Hearing Loops and Accessibility
Last month The New York Times ran a short article on the Science page on “A Hearing Aid that Cuts out All the Clutter”. The hearing aid discussed in the article actually could be YOUR hearing aid. Or it may not be your hearing aid. It depends on whether your hearing aid has a telephone coil, also called a t-coil.
In New York, many venues, such as theatres, subway stations, the ticket windows of Yankee Stadium and Citi Field, as well as exhibits and information kiosks at Ellis Island have installed hoop systems. In Baltimore, the Beth Tfiloh and Chizoh Amuno sanctuaries have loop systems. As described in the Times article, the Kennedy Center in D.C. also is “looped”. If your hearing aid is then set into the t-coil/loop system” program, then you too could benefit from hearing “without all the background cacophony”.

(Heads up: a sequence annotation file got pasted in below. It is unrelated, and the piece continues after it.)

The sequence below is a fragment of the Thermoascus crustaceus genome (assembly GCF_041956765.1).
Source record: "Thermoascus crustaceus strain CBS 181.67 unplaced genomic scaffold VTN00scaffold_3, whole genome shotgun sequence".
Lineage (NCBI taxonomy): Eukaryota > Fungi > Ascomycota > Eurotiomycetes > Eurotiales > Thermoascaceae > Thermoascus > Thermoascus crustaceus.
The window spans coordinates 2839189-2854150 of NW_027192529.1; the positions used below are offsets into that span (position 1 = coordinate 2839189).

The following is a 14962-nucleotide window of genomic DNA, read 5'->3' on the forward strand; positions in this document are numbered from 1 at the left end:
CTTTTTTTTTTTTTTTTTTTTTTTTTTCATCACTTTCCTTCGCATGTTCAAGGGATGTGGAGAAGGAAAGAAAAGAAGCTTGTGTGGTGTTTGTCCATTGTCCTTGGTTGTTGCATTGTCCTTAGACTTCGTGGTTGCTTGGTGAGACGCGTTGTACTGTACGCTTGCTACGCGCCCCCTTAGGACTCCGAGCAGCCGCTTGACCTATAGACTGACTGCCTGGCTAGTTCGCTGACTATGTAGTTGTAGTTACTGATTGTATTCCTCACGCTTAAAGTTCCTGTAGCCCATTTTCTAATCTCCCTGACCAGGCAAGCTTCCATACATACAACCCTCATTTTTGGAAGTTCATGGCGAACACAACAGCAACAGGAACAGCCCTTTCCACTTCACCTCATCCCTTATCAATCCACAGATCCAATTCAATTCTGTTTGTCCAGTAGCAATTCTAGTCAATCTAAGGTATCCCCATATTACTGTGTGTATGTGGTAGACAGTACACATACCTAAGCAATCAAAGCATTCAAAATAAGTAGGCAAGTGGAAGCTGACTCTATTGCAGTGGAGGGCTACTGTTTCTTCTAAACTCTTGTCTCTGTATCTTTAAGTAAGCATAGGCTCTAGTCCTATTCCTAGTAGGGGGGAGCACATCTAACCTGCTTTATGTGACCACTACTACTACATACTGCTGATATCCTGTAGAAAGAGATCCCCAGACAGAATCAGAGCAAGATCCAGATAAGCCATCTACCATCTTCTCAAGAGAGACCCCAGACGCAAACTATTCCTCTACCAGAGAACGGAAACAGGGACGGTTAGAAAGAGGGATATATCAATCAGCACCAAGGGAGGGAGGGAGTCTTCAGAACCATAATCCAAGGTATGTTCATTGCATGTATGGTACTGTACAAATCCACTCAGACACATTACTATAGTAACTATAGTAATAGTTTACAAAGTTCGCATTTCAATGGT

The t-coil is often a standard feature in today’s digital hearing aids, especially those of the behind-the-ear- style. The t-coil is able to access electromagnetic signals such as those emanating from a telephone. In the case of a hearing loop, a thin strand of copper wire is installed around the room radiating electromagnetic signals that can be picked up by the tiny receiver (t-coil) of the hearing aid. When the receiver is turned on, the hearing aid picks up the sounds coming directly from a microphone, not including all the background sounds.
ASK YOUR AUDIOLOGIST-OR COME AND ASK ME!